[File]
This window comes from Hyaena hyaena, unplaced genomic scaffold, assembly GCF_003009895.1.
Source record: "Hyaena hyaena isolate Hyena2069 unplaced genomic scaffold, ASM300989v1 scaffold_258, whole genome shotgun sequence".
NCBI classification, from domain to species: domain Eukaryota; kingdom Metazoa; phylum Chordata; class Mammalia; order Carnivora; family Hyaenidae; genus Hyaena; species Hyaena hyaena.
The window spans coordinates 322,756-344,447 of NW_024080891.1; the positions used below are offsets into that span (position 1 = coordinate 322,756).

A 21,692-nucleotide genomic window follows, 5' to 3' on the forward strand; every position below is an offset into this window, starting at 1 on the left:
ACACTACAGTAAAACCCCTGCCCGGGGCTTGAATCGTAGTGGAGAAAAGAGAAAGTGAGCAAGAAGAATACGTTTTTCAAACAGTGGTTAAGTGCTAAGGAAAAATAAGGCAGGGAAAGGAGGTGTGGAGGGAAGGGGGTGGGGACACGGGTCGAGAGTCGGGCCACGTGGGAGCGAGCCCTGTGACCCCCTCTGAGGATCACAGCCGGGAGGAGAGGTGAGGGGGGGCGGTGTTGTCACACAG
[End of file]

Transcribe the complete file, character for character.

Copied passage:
This window comes from Hyaena hyaena, unplaced genomic scaffold, assembly GCF_003009895.1.
Source record: "Hyaena hyaena isolate Hyena2069 unplaced genomic scaffold, ASM300989v1 scaffold_258, whole genome shotgun sequence".
NCBI classification, from domain to species: domain Eukaryota; kingdom Metazoa; phylum Chordata; class Mammalia; order Carnivora; family Hyaenidae; genus Hyaena; species Hyaena hyaena.
The window spans coordinates 322,756-344,447 of NW_024080891.1; the positions used below are offsets into that span (position 1 = coordinate 322,756).

A 21,692-nucleotide genomic window follows, 5' to 3' on the forward strand; every position below is an offset into this window, starting at 1 on the left:
ACACTACAGTAAAACCCCTGCCCGGGGCTTGAATCGTAGTGGAGAAAAGAGAAAGTGAGCAAGAAGAATACGTTTTTCAAACAGTGGTTAAGTGCTAAGGAAAAATAAGGCAGGGAAAGGAGGTGTGGAGGGAAGGGGGTGGGGACACGGGTCGAGAGTCGGGCCACGTGGGAGCGAGCCCTGTGACCCCCTCTGAGGATCACAGCCGGGAGGAGAGGTGAGGGGGGGCGGTGTTGTCACACAG